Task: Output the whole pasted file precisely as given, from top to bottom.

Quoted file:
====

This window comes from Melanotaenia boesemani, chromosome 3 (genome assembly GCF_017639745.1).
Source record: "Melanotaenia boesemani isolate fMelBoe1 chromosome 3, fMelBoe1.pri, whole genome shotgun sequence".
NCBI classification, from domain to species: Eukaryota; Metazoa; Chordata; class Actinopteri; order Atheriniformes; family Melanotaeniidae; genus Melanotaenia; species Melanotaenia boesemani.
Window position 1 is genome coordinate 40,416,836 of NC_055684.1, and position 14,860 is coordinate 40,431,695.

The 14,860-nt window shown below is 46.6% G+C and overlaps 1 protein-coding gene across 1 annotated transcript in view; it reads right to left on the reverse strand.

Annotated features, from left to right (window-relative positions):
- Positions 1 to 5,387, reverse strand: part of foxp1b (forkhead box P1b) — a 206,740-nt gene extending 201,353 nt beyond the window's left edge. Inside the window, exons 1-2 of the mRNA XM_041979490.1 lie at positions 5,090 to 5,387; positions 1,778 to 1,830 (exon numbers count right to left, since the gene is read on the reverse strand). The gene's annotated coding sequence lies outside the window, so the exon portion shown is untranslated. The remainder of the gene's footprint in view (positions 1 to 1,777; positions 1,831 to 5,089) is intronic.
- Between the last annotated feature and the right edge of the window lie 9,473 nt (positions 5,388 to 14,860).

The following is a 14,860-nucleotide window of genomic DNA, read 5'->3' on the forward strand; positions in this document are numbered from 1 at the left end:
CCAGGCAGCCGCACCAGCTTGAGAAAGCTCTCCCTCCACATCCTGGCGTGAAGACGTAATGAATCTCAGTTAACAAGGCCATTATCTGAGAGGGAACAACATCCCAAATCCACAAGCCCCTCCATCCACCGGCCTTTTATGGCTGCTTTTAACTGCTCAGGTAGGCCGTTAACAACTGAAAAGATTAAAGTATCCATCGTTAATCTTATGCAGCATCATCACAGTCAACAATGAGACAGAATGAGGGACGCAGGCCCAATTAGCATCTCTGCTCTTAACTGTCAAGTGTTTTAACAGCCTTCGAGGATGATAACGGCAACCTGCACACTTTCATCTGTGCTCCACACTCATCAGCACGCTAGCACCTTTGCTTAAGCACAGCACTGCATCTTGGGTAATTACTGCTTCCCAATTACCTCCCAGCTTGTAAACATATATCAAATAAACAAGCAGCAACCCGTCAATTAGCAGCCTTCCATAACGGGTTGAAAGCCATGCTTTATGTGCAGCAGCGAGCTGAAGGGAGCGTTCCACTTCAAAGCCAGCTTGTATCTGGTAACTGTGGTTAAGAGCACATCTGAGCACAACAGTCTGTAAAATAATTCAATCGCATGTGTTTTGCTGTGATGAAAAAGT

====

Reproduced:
This window comes from Melanotaenia boesemani, chromosome 3 (genome assembly GCF_017639745.1).
Source record: "Melanotaenia boesemani isolate fMelBoe1 chromosome 3, fMelBoe1.pri, whole genome shotgun sequence".
NCBI classification, from domain to species: Eukaryota; Metazoa; Chordata; class Actinopteri; order Atheriniformes; family Melanotaeniidae; genus Melanotaenia; species Melanotaenia boesemani.
Window position 1 is genome coordinate 40,416,836 of NC_055684.1, and position 14,860 is coordinate 40,431,695.

The 14,860-nt window shown below is 46.6% G+C and overlaps 1 protein-coding gene across 1 annotated transcript in view; it reads right to left on the reverse strand.

Annotated features, from left to right (window-relative positions):
- Positions 1 to 5,387, reverse strand: part of foxp1b (forkhead box P1b) — a 206,740-nt gene extending 201,353 nt beyond the window's left edge. Inside the window, exons 1-2 of the mRNA XM_041979490.1 lie at positions 5,090 to 5,387; positions 1,778 to 1,830 (exon numbers count right to left, since the gene is read on the reverse strand). The gene's annotated coding sequence lies outside the window, so the exon portion shown is untranslated. The remainder of the gene's footprint in view (positions 1 to 1,777; positions 1,831 to 5,089) is intronic.
- Between the last annotated feature and the right edge of the window lie 9,473 nt (positions 5,388 to 14,860).

The following is a 14,860-nucleotide window of genomic DNA, read 5'->3' on the forward strand; positions in this document are numbered from 1 at the left end:
CCAGGCAGCCGCACCAGCTTGAGAAAGCTCTCCCTCCACATCCTGGCGTGAAGACGTAATGAATCTCAGTTAACAAGGCCATTATCTGAGAGGGAACAACATCCCAAATCCACAAGCCCCTCCATCCACCGGCCTTTTATGGCTGCTTTTAACTGCTCAGGTAGGCCGTTAACAACTGAAAAGATTAAAGTATCCATCGTTAATCTTATGCAGCATCATCACAGTCAACAATGAGACAGAATGAGGGACGCAGGCCCAATTAGCATCTCTGCTCTTAACTGTCAAGTGTTTTAACAGCCTTCGAGGATGATAACGGCAACCTGCACACTTTCATCTGTGCTCCACACTCATCAGCACGCTAGCACCTTTGCTTAAGCACAGCACTGCATCTTGGGTAATTACTGCTTCCCAATTACCTCCCAGCTTGTAAACATATATCAAATAAACAAGCAGCAACCCGTCAATTAGCAGCCTTCCATAACGGGTTGAAAGCCATGCTTTATGTGCAGCAGCGAGCTGAAGGGAGCGTTCCACTTCAAAGCCAGCTTGTATCTGGTAACTGTGGTTAAGAGCACATCTGAGCACAACAGTCTGTAAAATAATTCAATCGCATGTGTTTTGCTGTGATGAAAAAGT